In Chrissie's pretty traditional production set in 1910, scenery and set dressing were relatively simple, but had some good touches such as the Beardsley-style screen, the Gustave Klimt-style painting, and other indications of decadence including the bust wearing a black fedora with a red ribbon band, set at a rakish angle.
Costuming was good, influenced by The Dressing Up Box, although some corseting wouldn't have gone amiss. Even though I know it adds to the cost but period costumes don't hang or look right without this. John Gadd's wigs were excellent.
All in all, yet another triumph for the Guildonians and for Chrissie O'Connor in this enjoyable production. I so enjoyed the attention to detail, even the tiniest things.
Mary Redman
June 22 2015   

Tuesday, 16 June 2015

Dance Fusion, Havering College of Further and Higher Education, The Queen's Theatre, Hornchurch

This "Celebration Dance Showcase of New Talent and Student Achievement" was an absolute cracker. If we could only bottle the youthful high energy shown on stage there might be a cure for what ails those of us of a rather more than somewhat older generation.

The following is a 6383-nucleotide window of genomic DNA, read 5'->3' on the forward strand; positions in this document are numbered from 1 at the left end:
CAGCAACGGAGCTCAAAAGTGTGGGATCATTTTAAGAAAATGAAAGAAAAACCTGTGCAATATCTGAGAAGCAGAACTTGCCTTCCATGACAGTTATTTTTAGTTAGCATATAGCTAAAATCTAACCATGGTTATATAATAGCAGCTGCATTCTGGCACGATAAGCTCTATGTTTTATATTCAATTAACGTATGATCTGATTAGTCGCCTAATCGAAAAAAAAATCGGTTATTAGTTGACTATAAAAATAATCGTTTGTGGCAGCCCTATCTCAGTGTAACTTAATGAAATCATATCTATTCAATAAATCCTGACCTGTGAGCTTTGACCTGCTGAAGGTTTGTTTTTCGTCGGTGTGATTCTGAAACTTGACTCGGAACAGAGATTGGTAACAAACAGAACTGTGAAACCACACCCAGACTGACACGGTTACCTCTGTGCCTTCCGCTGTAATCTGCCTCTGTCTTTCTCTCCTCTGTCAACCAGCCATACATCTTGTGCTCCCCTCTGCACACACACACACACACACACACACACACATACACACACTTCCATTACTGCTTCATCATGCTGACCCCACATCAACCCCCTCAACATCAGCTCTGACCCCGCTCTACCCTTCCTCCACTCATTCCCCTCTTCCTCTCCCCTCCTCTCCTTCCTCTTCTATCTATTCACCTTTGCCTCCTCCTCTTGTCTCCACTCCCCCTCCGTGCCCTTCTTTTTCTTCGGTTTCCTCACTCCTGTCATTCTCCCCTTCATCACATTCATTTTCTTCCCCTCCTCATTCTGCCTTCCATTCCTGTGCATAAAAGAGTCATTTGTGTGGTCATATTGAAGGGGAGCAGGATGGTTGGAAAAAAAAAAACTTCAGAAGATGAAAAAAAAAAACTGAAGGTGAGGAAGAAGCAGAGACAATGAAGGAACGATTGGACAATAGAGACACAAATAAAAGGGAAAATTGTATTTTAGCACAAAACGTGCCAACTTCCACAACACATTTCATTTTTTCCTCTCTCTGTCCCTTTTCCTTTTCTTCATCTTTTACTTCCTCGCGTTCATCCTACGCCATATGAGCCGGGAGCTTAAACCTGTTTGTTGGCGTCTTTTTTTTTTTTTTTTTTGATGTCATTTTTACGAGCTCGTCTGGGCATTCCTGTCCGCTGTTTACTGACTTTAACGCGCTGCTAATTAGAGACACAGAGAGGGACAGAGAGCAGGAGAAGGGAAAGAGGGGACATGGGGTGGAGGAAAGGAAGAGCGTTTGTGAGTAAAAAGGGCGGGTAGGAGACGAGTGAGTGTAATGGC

About 70 performers aged from 16 to 23 were backed by their fellow students acting as stage managers. And what stage managers!  A grand piano carefully yet rapidly moved on or off stage without fuss every time needed was totally impressive.
Performers they ranged from A-Level equivalent (Level 3) to second year degree students and even when an experienced eye could tell that they were relative newcomers to various techniques, they still showed poise, dedication and confidence.
For instance, it was an amazing experience to witness a young soprano soloist coping with the demanding high notes of the classical opera aria Visse d'arte, alone on the huge stage, apart from the expert accompaniment of pianist Simon Gray. Equally matched by the demands on the en pointe ballet dancers.